Lupe, I use a double opt-in system for my subscribers. That means I cannot manually add someone. This is good protection for both parties as it protects the receiver from potential spam issues and the sender (me) from being accused of it. So, you have more benefits of becoming a subscriber as you will receive a mini-5 day course, my newsletters and an ebook. Plus a bonus ebook I recently uploaded to the subscriber area (you get that link in your first email from me) plus any other reports I add on. And, my turmeric ebook is free only to my subscribers. Non-subscribers will have to pay for it.

      You can unsubscribe very easily at any time. If you have any questions, contact me via the contact form!

      Reply
  • Sheri 25/04/2016, 03:10

    So glad I found your article. I’ve learned that I should not continue to take the capsule form (or any therapeutic form) due to prescriptions I take.
    Thank you for sharing you wealth of knowledge.

    Reply
    • admin 25/04/2016, 14:27

      Hello Sheri,
      The therapeutic amounts ‘may’ affect your meds (don’t know which ones you take). This can also be a way for you to at least reduce the amount of meds you are taking and quite possible replace them – as so many others have. It is a matter of consulting with your health practitioner to work out how. Others have concentrated on one med at a time, cutting back and increasing turmeric…with or without other spices depending on illness…such as cayenne, Ceylon cinnamon etc.

      Patience and due diligence and working with a health practitioner who is open to this pays off. If I were you, copy the list of references in my turmeric articles to show.

      Also, my Turmeric Guide and Protocol ebook will be available soon and free to my subscribers (blatant hint 😉 ) There will be much info there as well. All backed by medical science.

      Don’t worry about normal daily usage of turmeric etc, though. No problem there and simply supportive and good for you, ok?

      Contact me if you have any questions. Thank you for your kind words!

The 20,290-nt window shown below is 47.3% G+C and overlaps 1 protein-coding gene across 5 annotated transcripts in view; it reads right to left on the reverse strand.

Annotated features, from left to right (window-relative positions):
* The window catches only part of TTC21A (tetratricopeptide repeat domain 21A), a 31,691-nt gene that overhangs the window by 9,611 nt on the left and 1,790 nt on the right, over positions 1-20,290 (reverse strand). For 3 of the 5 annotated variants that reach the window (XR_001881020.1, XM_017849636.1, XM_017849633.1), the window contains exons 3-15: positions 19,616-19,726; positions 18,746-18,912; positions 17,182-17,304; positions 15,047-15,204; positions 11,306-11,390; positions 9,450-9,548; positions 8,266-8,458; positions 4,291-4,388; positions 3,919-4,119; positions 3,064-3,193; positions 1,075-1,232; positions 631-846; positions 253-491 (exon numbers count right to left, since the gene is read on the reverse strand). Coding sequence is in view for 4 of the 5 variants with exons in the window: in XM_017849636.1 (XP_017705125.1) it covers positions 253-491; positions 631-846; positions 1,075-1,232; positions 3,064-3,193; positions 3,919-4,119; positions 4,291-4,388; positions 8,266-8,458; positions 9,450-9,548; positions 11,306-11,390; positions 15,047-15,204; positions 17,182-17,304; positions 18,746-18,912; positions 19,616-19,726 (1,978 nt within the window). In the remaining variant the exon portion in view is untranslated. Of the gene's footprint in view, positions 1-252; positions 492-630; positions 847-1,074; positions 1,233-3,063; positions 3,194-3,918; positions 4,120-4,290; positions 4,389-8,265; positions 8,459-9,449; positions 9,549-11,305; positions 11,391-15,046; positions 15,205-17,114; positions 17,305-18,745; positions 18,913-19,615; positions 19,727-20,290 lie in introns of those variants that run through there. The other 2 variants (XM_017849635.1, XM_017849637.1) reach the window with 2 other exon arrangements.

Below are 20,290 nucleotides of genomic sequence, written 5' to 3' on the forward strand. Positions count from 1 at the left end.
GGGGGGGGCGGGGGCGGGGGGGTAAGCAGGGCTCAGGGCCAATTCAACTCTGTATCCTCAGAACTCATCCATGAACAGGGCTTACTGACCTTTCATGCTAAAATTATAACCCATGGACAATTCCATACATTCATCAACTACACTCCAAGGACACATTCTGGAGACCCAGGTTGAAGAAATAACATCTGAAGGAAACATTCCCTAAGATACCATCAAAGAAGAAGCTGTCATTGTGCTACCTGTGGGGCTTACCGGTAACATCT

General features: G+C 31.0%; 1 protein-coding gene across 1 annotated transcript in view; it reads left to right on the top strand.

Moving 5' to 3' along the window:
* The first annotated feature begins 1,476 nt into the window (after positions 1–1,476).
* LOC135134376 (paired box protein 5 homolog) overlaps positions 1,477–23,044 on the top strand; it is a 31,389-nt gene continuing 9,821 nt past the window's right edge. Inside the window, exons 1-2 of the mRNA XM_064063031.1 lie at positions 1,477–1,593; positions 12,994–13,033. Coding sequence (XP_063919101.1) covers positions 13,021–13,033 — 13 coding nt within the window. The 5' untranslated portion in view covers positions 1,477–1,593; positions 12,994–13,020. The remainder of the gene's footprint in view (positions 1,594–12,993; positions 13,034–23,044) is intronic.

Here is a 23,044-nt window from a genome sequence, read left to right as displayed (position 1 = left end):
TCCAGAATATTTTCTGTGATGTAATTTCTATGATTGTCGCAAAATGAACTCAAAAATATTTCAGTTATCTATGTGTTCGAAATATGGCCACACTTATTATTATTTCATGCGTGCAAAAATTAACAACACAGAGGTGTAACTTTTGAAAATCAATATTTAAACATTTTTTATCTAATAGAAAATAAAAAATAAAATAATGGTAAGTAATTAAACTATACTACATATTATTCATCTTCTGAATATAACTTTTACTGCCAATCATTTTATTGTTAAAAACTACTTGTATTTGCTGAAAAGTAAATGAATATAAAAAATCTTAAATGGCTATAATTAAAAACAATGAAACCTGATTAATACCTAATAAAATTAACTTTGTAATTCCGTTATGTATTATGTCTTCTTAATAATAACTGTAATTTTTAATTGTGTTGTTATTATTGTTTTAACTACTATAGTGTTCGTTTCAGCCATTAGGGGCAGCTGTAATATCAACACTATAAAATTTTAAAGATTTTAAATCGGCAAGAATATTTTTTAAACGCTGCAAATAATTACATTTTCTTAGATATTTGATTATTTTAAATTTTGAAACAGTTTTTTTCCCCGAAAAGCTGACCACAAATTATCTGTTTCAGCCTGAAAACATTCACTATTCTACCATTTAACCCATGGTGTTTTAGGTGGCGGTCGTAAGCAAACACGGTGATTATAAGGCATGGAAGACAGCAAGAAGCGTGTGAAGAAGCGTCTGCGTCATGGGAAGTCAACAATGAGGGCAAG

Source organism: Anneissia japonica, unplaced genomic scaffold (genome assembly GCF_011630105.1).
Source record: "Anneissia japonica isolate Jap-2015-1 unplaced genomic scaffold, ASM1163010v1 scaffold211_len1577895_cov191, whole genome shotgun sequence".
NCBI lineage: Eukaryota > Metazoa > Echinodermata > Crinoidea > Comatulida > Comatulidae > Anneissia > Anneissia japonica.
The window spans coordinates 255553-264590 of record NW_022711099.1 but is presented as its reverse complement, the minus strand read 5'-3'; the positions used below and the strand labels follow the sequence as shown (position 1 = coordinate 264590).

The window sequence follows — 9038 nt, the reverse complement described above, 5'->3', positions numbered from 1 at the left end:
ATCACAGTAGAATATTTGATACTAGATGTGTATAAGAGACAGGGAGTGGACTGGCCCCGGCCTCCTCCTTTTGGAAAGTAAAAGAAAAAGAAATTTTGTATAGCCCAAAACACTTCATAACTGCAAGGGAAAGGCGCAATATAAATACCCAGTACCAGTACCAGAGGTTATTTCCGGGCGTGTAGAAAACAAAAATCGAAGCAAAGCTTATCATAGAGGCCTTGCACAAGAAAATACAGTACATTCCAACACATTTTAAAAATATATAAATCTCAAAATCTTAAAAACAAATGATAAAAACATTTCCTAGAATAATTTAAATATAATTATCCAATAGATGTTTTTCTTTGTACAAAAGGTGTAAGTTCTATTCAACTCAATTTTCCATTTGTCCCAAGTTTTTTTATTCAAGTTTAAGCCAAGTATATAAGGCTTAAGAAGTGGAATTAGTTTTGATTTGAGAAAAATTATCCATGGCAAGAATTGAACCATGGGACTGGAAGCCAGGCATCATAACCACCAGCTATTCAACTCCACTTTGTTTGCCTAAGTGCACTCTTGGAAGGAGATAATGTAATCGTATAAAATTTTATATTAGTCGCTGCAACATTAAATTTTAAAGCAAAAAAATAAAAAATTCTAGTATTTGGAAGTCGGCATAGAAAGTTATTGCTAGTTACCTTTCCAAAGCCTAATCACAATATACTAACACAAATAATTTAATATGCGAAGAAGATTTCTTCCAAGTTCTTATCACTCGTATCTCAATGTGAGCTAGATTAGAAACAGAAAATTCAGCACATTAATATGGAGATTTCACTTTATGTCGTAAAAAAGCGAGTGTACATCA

Reply
  • Tom Mullins 25/04/2016, 02:56

    It looks like you’re suggest adding black pepper to facilitate movement. Do you do this when adding turmeric to yogurt? I ask because I imagine black pepper negatively affecting the taste of the yogurt.

    Reply
    • admin 25/04/2016, 14:16

      Hi Tom,
      ‘Movement’ not, making it more bio-available, yes. You would be surprised, one does not really notice it in yogurt. One does not need a lot. Yogurt tends to take the edge off of spicy flavours and is a good way to take cayenne for that very reason.

      Reply
  • Dawne 21/04/2016, 06:15

    Hi there,
    I’m trying to figure out the best way for me to take it. I feel like like it might horrible in taste which would deter me from being compliant with it, so I was wondering what your thoughts are about this product.
    Can you give me some names of exact supplements to purchase. I went on Simply Organic but I was thinking more in capsule form. Also if I take capsules, how should I divide up them up throughout the day since you stated you the large amount is not recommended at once.
    Thank you!!!

    Reply
    • admin 21/04/2016, 16:45

      Hello Dawne,
      Reading your comment ‘I feel like it might be horrible in taste…’ reminded me of a quote – and truism, by the way – by Henry Ford — ‘Whether you think you can, or you think you can’t–you’re right.’ So, if you think (decide) that it will be horrible in taste, then it will be…for you.
      Mental attitude is everything. If you approach something new with trepidation, your whole being is prepared to reject it. Instead, shift your approach to ‘This is so good for me. I wonder what it tastes like.’ Is affirmative and without judgement. If THEN it is still not for you, then it is an honest and open evaluation. That’s a bit of philosophy there for something that is a matter of ‘To be or not to be…(taking the powder form) but I am certain you see a bit of humour in it too.

      I really cannot suggest any specific company of turmeric or curcumin capsules. Have a look at my answer to Mary ge regarding how to decide on a good company. As far as how much, this depends on how many mg per capsule and whether it is whole turmeric powder or curcumin 95%…and it depends on what you want to achieve. Just maintenance? Then one capsule of 500mg curcumin is more than sufficient. Have a chronic or current ailment…up the capsules to 2 twice daily, or 3 thrice daily etc until relief is noticed.